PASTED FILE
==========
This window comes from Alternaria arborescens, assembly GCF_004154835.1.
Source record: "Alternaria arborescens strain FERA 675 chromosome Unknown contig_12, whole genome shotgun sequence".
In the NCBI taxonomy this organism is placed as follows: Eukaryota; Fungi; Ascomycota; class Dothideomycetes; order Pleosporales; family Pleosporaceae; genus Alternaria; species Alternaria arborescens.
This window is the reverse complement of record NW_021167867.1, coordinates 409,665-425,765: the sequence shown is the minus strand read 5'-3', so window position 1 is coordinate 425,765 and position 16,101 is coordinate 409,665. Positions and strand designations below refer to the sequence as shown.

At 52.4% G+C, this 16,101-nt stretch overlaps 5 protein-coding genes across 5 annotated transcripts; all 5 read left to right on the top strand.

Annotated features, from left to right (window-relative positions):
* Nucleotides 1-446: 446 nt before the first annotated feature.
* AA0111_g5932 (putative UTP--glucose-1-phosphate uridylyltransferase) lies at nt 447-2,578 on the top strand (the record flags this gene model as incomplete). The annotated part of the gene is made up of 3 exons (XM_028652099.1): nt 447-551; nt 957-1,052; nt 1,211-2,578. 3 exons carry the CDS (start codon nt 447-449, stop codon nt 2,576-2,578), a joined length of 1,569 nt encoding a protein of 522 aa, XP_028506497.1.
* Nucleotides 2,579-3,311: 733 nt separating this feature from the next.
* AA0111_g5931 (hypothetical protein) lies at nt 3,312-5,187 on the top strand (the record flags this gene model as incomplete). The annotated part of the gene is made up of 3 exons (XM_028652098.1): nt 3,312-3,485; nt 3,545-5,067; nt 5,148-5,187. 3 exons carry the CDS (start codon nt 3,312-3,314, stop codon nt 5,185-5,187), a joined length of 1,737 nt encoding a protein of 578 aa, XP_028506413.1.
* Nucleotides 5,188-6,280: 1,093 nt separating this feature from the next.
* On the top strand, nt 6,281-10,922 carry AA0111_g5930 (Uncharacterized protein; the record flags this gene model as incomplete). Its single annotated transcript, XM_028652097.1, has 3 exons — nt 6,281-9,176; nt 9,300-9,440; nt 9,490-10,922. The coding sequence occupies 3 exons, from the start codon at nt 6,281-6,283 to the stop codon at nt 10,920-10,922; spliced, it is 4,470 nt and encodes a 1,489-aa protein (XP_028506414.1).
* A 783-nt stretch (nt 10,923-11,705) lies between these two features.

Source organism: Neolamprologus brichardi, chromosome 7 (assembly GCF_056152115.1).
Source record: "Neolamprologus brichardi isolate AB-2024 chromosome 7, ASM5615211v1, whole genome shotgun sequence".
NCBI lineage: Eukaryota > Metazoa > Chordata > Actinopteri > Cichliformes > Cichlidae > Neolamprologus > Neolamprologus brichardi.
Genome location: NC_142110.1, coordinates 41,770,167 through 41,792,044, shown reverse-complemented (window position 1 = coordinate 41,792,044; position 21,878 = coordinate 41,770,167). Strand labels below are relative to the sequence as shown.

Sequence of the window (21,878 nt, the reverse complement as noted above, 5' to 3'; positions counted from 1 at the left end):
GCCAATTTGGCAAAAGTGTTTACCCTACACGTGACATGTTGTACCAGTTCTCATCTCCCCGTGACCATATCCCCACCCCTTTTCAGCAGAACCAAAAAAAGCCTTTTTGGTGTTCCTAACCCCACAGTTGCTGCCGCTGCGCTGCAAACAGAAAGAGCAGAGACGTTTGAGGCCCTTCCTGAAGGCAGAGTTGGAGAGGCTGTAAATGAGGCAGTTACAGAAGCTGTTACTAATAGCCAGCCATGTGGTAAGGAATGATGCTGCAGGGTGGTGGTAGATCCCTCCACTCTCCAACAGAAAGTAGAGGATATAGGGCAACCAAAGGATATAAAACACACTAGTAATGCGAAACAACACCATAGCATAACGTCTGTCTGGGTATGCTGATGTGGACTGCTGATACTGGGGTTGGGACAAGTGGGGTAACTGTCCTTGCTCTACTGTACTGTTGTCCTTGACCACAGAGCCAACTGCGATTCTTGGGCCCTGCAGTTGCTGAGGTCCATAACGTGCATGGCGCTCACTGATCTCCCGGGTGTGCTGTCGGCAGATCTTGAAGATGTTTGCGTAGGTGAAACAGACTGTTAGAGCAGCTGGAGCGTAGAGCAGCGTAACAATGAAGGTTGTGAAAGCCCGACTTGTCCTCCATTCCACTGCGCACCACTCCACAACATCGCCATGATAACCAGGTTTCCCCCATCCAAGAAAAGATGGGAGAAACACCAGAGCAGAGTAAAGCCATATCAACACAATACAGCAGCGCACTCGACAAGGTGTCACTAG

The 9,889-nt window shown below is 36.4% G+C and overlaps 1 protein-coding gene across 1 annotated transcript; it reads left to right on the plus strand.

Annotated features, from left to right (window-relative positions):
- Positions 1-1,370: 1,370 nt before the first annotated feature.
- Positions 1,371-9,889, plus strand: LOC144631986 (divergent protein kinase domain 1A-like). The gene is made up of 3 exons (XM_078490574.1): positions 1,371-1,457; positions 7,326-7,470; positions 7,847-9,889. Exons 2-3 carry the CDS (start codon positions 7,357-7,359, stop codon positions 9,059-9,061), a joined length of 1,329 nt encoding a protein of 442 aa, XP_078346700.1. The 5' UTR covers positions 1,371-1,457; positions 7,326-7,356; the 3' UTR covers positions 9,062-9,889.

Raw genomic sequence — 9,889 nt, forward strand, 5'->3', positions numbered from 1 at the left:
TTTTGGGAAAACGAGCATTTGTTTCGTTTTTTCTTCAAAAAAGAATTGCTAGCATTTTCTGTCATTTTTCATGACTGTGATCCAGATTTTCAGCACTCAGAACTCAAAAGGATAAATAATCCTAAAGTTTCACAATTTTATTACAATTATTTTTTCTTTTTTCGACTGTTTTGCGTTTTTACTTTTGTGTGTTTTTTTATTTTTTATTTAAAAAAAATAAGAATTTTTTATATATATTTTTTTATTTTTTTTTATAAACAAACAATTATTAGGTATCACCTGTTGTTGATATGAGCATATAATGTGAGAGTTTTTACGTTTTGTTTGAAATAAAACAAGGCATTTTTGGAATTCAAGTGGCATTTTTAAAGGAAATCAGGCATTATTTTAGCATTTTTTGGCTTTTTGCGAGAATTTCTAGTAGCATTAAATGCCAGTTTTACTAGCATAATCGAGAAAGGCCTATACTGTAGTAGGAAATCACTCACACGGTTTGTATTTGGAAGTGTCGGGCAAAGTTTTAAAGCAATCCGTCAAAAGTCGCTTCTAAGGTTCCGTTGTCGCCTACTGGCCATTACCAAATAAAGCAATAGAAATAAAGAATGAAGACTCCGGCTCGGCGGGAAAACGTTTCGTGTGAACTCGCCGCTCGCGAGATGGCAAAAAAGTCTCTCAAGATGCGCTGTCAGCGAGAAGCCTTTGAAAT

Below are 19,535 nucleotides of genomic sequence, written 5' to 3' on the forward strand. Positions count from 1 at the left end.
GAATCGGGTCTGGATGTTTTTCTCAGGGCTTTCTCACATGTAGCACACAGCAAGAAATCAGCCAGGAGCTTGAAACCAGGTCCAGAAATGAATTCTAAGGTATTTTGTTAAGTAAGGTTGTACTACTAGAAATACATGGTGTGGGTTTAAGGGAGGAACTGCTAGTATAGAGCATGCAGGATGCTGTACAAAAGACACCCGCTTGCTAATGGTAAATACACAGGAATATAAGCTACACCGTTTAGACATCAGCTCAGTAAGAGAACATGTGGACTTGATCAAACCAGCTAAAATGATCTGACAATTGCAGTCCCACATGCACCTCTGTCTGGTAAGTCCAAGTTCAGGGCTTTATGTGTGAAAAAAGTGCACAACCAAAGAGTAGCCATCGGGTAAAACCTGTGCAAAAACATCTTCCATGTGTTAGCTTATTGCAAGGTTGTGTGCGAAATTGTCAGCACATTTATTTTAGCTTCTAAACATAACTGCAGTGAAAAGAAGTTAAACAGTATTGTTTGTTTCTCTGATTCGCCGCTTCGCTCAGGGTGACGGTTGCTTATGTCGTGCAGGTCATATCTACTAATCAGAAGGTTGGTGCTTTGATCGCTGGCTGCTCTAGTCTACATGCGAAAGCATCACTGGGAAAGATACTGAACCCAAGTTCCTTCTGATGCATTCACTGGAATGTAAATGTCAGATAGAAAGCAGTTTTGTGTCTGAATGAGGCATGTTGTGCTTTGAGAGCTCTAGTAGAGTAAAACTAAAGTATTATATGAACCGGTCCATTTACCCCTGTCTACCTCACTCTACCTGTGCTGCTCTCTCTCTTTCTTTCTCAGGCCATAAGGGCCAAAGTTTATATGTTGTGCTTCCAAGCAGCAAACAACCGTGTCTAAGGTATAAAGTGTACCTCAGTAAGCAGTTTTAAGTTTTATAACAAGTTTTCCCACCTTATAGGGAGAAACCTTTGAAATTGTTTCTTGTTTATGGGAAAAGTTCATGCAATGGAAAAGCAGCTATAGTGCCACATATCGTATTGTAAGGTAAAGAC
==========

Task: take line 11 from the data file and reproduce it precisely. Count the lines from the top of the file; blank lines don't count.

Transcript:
* Nucleotides 5,188-6,280: 1,093 nt separating this feature from the next.